A EZH2 expression according to melanoma tumor stage in the Melanoma Research Victoria patient cohort. Stage I (n = 12 patients), Stage II (n = 10 patients), Stage III (n = 9 patients) and Stage IV (n = 8 patients). Data are presented as mean ± SD and analyzed by one-way ANOVA plus Tukey’s multiple comparison test. *p < 0.05, **p < 0.01. B Ezh2 (red) IF in HPCs and LPCs sorted from B16-F10 cells and treated with 10 µM MG132 or DMSO control for 16 h. DAPI (blue): nuclei. Scale bar: 10 µm. C Ezh2 protein levels determined by western blot in B16-F10 cells treated with 10 µM MG132 or DMSO control for 4 h or 8 h. D E2 ligases downregulated in RNAseq data from LPCs vs HPCs. E Ube2l6 IF in LPCs and HPCs from B16-F10 cells. Scale bar: 10 µm. F Ezh2 and H3K27me3 levels were determined by western blot in B16-F10 cells transfected with Flag-tagged Ube2l6-WT, Flag-tagged Ube2l6-C87A (enzyme-dead) or empty vector. (G) As in (F), with or without 10 µM MG132 treatment for 16 h. H Stability of endogenous Ezh2 protein determined by western blot in B16-F10 cells transfected with Flag-tagged Ube2l6-WT or Flag-tagged Ube2l6-C87A, followed by 50 µg/mL CHX treatment for the indicated times. I Densitometry for western blots shown in (H). Data from three independent experiments are presented as mean ± SD and were analyzed by one-way ANOVA plus Tukey’s multiple comparison test. *p < 0.05, **p < 0.01, ***p < 0.001. J Flag-tagged Ube2l6-WT was overexpressed in B16-F10 cells maintained in 10 µM MG132 for 16 h. Interactions between endogenous Ezh2 and Ube2l6 were determined by immunoprecipitation with anti-Ezh2 antibody followed by western blotting with anti-Flag antibody. K HEK293 cells were co-transfected with Flag-tagged EZH2 and Flag-tagged Ube2l6-WT or Flag-tagged Ube2l6-C87A, together with HA-tagged ubiquitin, or (L) HA-tagged ISG15 in the presence of 10 µM MG132. The ubiquitination (K) and ISGylation (L) of EZH2 were determined by anti-HA IP followed by western blot with anti-EZH2 antibody. M 28:B4:F3 and IGR37 cells were infected with V5-tagged empty vector or V5-tagged UBE2L6 lentiviral particles. Positive clones were selected by incubation in 2 µg/µL puromycin for 2 weeks. EZH2 was detected by western blot in stably transfected cells. Representative cell pellets are shown (bottom row). N Clonogenicity of 28:B4:F3 cells assessed by CV staining. O Tumor engraftment in NSG mice harboring control or V5-UBE2l6-WT vector cells 15 weeks after injection. P Volumes of tumors in NSG mice injected with 28:B4:F3 cells harboring control or V5-UBE2l6-WT vector after 15 weeks. The percentages of mice with macro- and micro-metastasis, and number of metastases per mm2 to either (Q, S) lung, or (R, T) liver, respectively. U Mean area of micro-metastases in lungs and liver. Control mice number = 11, UBE2L6-OE mice number = 11. Data analyzed by student t-test. *p < 0.05.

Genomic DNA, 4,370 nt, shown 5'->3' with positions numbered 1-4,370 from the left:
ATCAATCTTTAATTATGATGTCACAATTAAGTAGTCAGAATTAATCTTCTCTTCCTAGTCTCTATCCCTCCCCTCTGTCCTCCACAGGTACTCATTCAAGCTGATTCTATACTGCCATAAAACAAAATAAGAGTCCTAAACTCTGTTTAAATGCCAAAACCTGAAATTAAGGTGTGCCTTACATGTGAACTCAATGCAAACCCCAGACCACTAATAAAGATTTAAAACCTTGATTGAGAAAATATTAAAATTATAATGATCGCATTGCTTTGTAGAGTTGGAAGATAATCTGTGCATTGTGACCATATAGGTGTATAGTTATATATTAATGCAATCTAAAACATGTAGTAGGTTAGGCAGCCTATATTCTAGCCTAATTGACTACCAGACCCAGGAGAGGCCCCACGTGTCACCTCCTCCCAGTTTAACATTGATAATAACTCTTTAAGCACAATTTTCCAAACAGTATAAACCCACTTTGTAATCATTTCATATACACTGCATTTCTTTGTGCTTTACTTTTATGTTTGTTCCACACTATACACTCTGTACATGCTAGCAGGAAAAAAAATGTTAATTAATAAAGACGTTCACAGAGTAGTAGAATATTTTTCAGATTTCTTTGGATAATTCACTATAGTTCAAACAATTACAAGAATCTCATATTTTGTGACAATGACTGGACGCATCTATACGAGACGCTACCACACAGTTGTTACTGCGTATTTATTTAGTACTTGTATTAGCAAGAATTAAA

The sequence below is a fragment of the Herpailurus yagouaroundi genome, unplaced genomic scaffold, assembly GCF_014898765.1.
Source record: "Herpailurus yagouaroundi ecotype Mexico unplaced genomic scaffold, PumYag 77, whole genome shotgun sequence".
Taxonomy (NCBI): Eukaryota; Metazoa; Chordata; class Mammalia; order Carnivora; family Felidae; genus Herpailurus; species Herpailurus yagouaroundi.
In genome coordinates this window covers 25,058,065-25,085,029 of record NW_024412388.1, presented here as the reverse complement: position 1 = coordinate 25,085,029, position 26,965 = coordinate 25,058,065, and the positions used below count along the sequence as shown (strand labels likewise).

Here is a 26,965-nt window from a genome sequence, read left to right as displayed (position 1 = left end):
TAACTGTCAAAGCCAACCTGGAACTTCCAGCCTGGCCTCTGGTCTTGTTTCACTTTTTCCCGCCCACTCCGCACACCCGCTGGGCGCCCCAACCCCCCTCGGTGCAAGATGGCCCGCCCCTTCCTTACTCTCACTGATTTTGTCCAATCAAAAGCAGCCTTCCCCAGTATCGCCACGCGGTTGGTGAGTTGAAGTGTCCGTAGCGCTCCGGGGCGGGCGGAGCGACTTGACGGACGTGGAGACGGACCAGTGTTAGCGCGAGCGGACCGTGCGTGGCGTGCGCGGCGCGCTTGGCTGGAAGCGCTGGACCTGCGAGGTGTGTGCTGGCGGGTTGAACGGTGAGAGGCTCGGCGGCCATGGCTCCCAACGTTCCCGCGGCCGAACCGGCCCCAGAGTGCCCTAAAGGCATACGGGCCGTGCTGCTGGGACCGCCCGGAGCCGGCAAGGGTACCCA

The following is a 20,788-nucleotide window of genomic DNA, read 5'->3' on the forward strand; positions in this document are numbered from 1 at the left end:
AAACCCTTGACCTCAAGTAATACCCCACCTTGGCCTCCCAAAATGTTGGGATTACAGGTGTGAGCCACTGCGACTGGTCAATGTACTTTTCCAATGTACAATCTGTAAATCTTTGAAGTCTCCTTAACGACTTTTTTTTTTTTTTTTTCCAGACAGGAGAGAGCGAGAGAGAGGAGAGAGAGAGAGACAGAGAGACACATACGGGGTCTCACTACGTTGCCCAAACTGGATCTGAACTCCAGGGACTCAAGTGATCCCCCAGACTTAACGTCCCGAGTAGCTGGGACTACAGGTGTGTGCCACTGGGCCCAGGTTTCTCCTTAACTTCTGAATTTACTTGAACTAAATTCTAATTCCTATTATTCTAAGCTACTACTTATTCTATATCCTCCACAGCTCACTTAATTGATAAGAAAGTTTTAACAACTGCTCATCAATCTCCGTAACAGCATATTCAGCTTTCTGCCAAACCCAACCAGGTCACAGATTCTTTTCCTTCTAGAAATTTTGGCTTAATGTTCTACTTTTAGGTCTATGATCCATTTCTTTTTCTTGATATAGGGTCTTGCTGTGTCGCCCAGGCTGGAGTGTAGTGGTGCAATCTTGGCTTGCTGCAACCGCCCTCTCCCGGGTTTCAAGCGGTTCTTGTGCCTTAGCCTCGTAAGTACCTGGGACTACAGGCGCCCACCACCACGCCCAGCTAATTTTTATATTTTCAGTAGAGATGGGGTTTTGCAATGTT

UBE2L6 promotes ubiquitin-associated proteosomal degradation of EZH2 in melanoma cells